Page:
There are always places to go when you’re homeless. The problem: They generally limit how long you can bunk there. And sometimes you don’t really want to stick around.
“There are usually a lotta guys in the room with stinky feet,” says Tim McGrail, 54, who has spent his share of time in and out of shelters, mainly in downtown Toronto, as well as on couches at friends’ apartments, and even sleeping outdoors.
“I slept on park benches before they put those bars on them. It’s hard to lie down on those,” he says. “But I usually managed to get inside if it was really cold.” Still, when there was violence in one of the shelters he was visiting, McGrail just left. “I’m a gentle giant,” he says. “I don’t get involved in that.”
McGrail hasn’t had an easy life. “I learned to love drugs early,” he says. He started with pot and then moved on to cocaine and crack. “I wasn’t leading a very stable life and I ended up on the streets,” he says.
It wasn’t until 1994 that McGrail was diagnosed with bipolar disorder. “I had it all my life, but I never knew I had it,” he says. Now he wonders if he was “self-medicating” as stats show many people with mental illness do.
For years, McGrail had no place to really call home. “I stayed at the Good Shepherd for a month and at Porter Place, too. I’d spend three nights on one friend’s couch and then three nights on another,” he says.
In the shelters, people were generally kind and respectful but, as with anyone staying in a shelter, McGrail had to eat meals on a schedule and privacy was in short supply. He roomed with a friend for awhile, but got kicked out “because the landlord didn’t like me.”
In 2016, he met the people at Housing to Health (H2H), the first housing initiative in York Region that aims to secure housing for the chronically homeless. Last year, the program — supported by York Region, United Way anchor agency Blue Door and local partners LOFT and Krasman Centre — succeeded in housing 30 of its hardest to house community members.
“We try to wrap supports around the individual,” says Cheng. Sometimes that means pointing them to local grocery stores, food banks and community services, and sometimes it means helping them furnish their apartments to make them homey. McGrail, for instance, needed a toaster.
“These places can be really bare-bones in terms of supplies,” says Cheng. “Those are the things that make a difference when it comes to turning a place to live into a real home.”
If a participant’s relationship with a landlord runs into trouble, as it sometimes does, given that many participants have a history of trauma, addiction, and mental health struggles, “we try to help maintain a good relationship,” says Cheng.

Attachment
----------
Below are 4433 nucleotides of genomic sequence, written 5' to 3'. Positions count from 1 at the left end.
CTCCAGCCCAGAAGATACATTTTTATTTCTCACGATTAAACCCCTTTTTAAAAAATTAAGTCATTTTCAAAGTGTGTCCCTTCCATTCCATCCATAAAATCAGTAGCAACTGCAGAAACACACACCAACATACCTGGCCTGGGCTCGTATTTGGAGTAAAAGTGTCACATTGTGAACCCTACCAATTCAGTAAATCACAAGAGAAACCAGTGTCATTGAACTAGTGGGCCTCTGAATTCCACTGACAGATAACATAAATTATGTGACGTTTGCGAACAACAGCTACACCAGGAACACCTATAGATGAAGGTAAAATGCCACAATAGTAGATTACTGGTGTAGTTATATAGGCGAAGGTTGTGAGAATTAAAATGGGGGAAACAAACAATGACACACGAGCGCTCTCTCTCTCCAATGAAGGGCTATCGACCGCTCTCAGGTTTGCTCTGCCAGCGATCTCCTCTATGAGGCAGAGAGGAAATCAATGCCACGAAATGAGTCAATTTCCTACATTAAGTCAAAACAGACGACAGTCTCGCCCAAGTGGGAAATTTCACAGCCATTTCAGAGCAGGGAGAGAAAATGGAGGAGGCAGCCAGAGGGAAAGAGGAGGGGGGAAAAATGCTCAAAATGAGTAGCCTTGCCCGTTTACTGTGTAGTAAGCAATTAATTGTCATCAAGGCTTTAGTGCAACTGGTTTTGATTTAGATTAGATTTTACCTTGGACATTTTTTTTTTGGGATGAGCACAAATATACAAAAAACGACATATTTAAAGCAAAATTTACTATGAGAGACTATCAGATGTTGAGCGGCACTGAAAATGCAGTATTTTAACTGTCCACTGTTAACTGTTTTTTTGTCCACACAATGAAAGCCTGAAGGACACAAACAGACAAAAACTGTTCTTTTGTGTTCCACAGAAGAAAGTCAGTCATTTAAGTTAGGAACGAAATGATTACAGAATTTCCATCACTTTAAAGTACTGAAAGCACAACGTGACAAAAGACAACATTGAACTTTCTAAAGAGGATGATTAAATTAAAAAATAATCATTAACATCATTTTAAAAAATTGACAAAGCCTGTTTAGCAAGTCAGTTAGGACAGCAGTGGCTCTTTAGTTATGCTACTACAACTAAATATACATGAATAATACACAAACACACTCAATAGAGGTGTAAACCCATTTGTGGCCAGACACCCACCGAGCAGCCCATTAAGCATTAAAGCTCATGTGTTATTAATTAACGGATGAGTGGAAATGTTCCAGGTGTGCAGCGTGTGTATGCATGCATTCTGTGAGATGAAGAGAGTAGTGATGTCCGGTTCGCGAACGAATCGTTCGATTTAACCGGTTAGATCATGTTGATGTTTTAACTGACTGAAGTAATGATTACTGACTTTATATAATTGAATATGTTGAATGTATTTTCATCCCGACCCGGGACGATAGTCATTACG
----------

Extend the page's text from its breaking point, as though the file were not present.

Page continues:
Two H2H case workers and two peer support workers (who have lived experience on the streets) check in at intervals with the people who’ve been housed in order to nip problems in the bud. And they spend a lot of time listening to program participants in an attempt to make the program better.
McGrail, for example, recently offered feedback through a fidelity assessment intended to discover how the housing program was working and whether there were any gaps in the services provided. Among his feedback, McGrail indicated he liked that H2H staff checked in on him, it made him feel less lonely, and that they gave him a “hand up instead of a hand out.”
“One of the things we found out through that study is that when people move into a place after being homeless for a long period of time, the first thing they lose is that social connection to other people,” says Cheng.
To combat that issue, Blue Door began offering opportunities for program participants to get together for social events. In future, “we hope to have a peer advisory group that meets regularly to provide feedback,” he adds.
McGrail, who has now been successfully housed for a year, appreciates the opportunity he has been given. He likes to get up on his own time and cook what he wants to eat. And he looks forward to regular visits from the H2H team.
“I live by myself,” he says. “I just lost my mom a month ago, so I don’t really have too many people to talk to. They’re really hands-on people — they don’t just stick you in a room, tell you ‘this is where you live now,’ and then forget about you. They talk to me and they listen, too.”